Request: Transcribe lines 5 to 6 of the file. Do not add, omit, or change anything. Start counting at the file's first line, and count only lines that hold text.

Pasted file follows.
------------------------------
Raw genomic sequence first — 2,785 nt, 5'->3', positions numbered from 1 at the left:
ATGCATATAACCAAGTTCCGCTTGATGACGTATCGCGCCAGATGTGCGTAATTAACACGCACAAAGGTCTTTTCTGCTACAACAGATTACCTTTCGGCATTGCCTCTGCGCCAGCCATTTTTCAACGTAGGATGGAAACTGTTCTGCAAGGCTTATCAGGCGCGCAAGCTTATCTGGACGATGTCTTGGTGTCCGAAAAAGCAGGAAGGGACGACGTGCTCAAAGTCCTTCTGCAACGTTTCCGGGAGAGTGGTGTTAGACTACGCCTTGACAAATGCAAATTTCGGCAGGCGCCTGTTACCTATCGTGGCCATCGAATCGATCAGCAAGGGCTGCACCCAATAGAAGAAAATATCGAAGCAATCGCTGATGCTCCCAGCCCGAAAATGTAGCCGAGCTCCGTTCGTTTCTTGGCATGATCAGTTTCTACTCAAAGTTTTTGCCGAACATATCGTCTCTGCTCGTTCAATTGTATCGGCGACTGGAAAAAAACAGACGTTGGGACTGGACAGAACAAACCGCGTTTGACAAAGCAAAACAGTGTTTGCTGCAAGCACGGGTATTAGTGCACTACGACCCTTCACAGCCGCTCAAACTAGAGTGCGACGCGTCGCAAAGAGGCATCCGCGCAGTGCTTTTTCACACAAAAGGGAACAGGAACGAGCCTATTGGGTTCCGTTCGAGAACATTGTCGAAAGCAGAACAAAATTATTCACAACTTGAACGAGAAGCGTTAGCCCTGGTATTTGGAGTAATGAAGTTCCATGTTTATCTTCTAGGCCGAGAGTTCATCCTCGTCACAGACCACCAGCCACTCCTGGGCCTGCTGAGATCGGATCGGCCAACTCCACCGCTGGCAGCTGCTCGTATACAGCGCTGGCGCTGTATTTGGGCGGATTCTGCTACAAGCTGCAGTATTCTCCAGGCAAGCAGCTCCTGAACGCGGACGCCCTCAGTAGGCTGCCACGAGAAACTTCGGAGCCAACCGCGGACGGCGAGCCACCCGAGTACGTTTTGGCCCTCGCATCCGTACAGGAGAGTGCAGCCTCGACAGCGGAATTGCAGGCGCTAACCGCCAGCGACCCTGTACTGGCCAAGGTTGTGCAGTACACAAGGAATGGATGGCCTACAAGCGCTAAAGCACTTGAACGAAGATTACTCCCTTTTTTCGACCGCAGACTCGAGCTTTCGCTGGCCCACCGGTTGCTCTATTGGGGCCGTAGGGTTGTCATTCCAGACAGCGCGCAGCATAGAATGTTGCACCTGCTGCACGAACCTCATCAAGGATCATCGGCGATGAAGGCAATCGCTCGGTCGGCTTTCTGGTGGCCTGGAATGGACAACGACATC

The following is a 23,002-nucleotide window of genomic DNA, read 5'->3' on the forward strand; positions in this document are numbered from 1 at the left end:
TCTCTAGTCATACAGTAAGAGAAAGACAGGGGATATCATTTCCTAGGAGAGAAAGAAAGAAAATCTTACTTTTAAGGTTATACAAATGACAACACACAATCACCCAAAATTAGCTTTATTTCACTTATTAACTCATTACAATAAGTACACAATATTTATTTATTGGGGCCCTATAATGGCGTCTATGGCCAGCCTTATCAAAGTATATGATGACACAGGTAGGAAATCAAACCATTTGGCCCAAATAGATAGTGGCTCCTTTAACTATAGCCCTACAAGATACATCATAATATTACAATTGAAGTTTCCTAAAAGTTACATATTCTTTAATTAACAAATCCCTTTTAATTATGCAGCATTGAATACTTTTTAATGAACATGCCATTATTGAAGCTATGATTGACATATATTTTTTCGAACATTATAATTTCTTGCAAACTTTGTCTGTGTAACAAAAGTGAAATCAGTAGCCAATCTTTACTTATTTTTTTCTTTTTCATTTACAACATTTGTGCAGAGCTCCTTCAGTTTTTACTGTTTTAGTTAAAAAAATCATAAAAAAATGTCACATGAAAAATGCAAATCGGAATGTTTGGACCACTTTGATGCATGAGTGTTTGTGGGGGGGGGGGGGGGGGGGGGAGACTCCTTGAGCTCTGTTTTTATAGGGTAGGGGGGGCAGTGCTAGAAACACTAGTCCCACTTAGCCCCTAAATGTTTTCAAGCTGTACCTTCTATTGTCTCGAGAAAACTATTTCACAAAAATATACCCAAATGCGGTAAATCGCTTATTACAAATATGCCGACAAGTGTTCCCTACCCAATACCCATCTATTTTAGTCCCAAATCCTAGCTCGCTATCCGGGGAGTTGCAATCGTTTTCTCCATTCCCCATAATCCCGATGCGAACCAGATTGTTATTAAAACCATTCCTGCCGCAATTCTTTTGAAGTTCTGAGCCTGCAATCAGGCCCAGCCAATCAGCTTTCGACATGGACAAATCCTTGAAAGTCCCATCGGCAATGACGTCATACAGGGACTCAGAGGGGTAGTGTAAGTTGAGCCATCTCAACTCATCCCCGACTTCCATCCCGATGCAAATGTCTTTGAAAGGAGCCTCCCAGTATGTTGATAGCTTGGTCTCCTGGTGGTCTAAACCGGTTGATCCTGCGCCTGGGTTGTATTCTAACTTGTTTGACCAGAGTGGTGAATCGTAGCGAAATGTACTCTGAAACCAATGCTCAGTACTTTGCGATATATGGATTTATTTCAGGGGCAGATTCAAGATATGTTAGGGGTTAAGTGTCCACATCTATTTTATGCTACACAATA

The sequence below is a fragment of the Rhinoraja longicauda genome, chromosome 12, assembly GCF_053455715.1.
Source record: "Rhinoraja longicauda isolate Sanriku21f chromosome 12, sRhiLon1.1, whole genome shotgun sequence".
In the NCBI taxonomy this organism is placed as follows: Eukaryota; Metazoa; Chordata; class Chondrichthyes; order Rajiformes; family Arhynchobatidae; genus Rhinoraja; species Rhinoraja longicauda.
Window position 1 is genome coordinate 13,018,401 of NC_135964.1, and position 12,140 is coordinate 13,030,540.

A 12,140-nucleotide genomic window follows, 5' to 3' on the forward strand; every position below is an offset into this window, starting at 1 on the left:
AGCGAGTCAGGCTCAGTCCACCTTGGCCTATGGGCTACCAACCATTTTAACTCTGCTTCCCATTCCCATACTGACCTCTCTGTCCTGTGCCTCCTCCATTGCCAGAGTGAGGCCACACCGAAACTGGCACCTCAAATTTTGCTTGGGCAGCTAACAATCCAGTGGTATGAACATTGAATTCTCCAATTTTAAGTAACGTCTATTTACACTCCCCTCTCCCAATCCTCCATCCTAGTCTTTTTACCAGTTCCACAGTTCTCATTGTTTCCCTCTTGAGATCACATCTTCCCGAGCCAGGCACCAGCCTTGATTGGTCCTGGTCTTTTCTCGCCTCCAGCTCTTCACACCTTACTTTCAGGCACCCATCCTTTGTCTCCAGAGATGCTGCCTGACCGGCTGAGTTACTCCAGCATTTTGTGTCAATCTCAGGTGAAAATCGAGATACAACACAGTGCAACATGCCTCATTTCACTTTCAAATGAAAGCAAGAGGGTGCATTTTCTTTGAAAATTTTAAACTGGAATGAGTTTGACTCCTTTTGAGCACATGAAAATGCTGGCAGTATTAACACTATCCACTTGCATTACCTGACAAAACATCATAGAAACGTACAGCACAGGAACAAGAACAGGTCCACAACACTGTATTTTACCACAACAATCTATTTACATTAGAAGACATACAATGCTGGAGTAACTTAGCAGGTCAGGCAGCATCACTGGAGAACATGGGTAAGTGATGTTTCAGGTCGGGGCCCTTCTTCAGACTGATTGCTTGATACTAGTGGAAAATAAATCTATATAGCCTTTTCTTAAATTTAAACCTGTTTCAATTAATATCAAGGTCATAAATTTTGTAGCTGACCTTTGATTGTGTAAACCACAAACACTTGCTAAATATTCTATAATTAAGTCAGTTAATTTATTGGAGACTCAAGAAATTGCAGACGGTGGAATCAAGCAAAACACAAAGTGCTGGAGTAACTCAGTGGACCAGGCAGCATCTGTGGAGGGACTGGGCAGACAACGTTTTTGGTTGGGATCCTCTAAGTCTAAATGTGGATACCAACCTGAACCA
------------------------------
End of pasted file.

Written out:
The sequence below is a fragment of the Rhinoraja longicauda genome, chromosome 12, assembly GCF_053455715.1.
Source record: "Rhinoraja longicauda isolate Sanriku21f chromosome 12, sRhiLon1.1, whole genome shotgun sequence".